Anthony Avalos: DA's office drops death penalty for mom, her boyfriend accused of murder, torture

The Los Angeles County District Attorney's Office has dropped its bid for the death penalty against a Lancaster woman and her boyfriend, who are charged with the murder and torture of their 10-year-old son Anthony Avalos.

Deputy District Attorney Jonathan Hatami -- who has criticized new District Attorney George Gascón for a series of directives including one that advises that "a sentence of death is never an appropriate resolution in any case'' -- opposed the latest decision in the case of Heather Maxine Barron and Kareem Ernesto Leiva.

Barron, 31, and Leiva, 35, could now face a maximum of life in prison without the possibility of parole if convicted as charged of murder and torture, along with the special-circumstance allegation of murder involving the infliction of torture, for Anthony's June 2018 death.

"This is not based upon new evidence. This is not based upon new mitigation or new law. I stand by the special-circumstances committee decision that I announced to the court on the record two years ago,'' Hatami said, referring to the August 2019 announcement that the death penalty would be sought against the two under prior District Attorney Jackie Lacey's administration.

It marks the second high-profile case in which the assigned prosecutors have publicly objected to the death penalty being dropped as a potential punishment. Deputy District Attorneys Garrett Dameron that he and fellow prosecutor Geoff Lewin had been "ordered to remove the death penalty as punishment consideration'' in the case of Michael Christopher Mejia, who is awaiting trial on charges stemming from the 2017 killings of Whittier Police Officer Keith Boyer and Mejia's own cousin.

Along with the murder charge, Barron and Leiva are facing two counts of child abuse involving two other children in the home. Leiva is also facing an allegation that he personally inflicted great bodily injury on one of the youngsters in circumstances involving domestic violence.

In court papers, prosecutors alleged that Anthony was severely tortured during the last five or six days of his life by Barron and Leiva, who "abused, beat, assaulted and tortured'' him.

The alleged abuse included whipping the boy with a belt and a looped cord, pouring hot sauce on his face and mouth, holding him by his feet and dropping him on his head repeatedly, according to the court papers.

Deputies and paramedics responded to a 911 call from Barron about 12:15 p.m. June 20 and found her son unresponsive inside his family's apartment.

Authorities said they were told that the child had suffered injuries from a fall, but investigators quickly classified the death as "suspicious.''

The boy died early the next morning, authorities said.

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The boy's father, aunt, uncle and six of his half-siblings filed a lawsuit last summer against the county, alleging that multiple social workers failed to properly respond to reports of abuse of Anthony and his siblings.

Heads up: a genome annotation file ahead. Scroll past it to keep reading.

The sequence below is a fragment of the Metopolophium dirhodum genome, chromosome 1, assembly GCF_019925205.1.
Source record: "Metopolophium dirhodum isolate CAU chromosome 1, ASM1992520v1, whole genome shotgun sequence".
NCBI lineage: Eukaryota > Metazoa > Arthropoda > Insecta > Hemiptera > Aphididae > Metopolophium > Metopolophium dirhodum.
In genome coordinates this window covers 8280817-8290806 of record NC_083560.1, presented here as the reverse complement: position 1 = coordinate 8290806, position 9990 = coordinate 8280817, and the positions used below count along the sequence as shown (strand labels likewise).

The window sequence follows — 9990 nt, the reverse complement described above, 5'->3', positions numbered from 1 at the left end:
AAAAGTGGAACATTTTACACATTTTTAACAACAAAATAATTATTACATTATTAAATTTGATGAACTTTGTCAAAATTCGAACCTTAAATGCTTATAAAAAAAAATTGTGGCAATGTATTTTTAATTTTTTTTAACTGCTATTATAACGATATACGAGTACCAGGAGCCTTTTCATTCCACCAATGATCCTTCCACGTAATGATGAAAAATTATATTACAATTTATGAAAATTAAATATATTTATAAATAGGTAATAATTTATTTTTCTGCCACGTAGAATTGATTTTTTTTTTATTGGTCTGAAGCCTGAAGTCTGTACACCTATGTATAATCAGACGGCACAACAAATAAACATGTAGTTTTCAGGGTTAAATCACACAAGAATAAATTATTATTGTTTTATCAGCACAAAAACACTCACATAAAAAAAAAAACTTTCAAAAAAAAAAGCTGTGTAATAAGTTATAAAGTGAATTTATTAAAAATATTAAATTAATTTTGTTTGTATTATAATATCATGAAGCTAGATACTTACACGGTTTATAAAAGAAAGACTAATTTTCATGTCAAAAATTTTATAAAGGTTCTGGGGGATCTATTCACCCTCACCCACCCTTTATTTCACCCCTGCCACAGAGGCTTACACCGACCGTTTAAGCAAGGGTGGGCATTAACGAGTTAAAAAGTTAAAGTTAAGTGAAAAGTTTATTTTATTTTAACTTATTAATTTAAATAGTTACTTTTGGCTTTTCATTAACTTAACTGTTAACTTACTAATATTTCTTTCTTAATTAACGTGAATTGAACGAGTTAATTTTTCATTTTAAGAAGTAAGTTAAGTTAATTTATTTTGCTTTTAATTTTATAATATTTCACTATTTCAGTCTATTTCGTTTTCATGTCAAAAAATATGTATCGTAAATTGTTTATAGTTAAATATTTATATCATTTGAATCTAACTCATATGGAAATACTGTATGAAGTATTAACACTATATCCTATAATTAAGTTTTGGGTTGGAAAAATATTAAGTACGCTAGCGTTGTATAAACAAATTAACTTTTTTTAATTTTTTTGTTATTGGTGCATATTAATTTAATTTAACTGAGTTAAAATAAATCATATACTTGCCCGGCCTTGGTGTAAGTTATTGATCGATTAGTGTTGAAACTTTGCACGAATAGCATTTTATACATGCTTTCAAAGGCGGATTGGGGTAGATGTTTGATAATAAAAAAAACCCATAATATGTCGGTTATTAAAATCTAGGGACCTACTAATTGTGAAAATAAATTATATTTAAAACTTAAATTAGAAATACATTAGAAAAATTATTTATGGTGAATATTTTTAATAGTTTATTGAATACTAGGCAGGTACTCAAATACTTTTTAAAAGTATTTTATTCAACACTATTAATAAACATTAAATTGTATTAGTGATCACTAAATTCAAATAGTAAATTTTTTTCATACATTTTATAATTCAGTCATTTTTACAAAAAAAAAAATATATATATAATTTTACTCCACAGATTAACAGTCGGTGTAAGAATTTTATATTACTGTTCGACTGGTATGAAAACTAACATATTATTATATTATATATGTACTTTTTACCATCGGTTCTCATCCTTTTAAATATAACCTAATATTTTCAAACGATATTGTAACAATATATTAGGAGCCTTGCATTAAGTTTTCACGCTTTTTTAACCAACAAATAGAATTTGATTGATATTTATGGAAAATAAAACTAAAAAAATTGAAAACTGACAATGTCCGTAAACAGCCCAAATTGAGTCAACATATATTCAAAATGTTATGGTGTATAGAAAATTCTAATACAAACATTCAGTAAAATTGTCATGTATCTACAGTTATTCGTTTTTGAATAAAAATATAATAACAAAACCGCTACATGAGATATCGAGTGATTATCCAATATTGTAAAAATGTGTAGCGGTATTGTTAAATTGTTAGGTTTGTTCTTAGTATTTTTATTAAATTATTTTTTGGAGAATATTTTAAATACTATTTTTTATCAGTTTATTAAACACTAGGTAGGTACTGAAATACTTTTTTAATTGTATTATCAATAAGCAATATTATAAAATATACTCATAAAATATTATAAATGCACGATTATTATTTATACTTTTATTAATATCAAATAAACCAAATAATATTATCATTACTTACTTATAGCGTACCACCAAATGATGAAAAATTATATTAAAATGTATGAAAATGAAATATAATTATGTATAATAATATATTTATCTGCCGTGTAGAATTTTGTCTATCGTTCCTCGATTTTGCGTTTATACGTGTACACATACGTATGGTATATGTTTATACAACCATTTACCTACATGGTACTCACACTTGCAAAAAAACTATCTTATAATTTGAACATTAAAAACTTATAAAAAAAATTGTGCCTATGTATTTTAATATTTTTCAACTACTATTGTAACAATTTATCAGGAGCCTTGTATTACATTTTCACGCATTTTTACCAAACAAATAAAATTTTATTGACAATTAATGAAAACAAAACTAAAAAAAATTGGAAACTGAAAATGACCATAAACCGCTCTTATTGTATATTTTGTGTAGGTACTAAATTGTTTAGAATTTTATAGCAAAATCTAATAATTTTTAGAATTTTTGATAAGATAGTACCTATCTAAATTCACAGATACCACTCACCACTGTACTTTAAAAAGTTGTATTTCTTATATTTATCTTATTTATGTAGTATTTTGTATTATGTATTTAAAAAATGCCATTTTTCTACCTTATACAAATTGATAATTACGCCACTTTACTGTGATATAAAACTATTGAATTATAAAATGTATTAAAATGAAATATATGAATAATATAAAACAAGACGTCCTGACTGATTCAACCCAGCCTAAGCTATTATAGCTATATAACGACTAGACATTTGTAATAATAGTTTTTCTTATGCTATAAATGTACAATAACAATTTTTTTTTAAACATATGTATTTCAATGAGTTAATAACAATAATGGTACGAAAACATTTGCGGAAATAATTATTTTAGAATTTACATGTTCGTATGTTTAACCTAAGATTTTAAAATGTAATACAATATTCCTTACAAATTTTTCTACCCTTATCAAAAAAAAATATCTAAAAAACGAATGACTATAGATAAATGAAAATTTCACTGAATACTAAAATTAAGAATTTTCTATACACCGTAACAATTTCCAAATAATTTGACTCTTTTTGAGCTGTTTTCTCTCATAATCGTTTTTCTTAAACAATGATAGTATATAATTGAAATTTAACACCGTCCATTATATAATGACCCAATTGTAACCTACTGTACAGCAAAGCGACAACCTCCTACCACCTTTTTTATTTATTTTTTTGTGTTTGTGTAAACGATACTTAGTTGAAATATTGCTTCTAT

The lawsuit cites other high-profile deaths of children who were also being monitored by DCFS -- 8-year-old Gabriel Fernandez and 4-year-old Noah Cuatro, both of Palmdale -- to allege "systemic failures'' in the agency.

Anthony's aunt and uncle, Maria and David Barron, are saddened following the dropped death penalty bid.

"It's upsetting to know that they [Heather Barron and Kareem Leiva] think they're going to get away with it. For him [Leiva] to nod the way that he did in relief almost [during court], it's just hard to hear, but we know that Jonathan Hatami [Deputy District Attorney] is not gonna give up. We will get justice and we won't stop fighting," said David. 

"We are angry. We're mad and we want them to be punished because Anthony deserves justice. He was just a great kid," said Maria.

Maria and David said they miss their nephew daily.

"I miss his smile, his laughter, his jokes. Just his overall personality was so bubbly. He was so affectionate, and as soon as he would see uncle David, auntie Maria, he would run up to us, give us a hug, kisses and I just miss hearing his voice. I just miss hearing auntie Maria. I miss it a lot. There's a void in our hearts and it's never going to be filled. We're always missing a part of us. I see my daughter, they're the same age and I say Anthony should be there. Anthony should be starting middle school, so many things Anthony should be doing and we always think of him," said Maria. 

David said he never imagined the bid for the death penalty would be dropped. 

"We never thought it would get reversed. There was so much evidence and the crime was so horrible what they did to him, why do they deserve anything else but death?" said David.

David and Maria said the possibility of life in prison with no parole would be the best-case scenario without the death penalty, but they do not believe it fits the cruelty of the crime. 

"It's better than letting them out at some point but the worst punishment should be dealt to the worst crime and this is one of the worst crimes," said David. 

"If we don't get the justice that Anthony deserves, what's stopping another person, another parent, another mother, another father from hurting their child? The cycle keeps repeating itself. They're gonna know that they're not gonna have true punishment," said Maria.

Maria and David are planning to celebrate Anthony's birthday Saturday with family members. They're also working on getting signatures for a petition against Gascón.

FOX 11 reached out to George Gascón's team for comment, and did not yet receive a response. 

City News Service contributed to this report.

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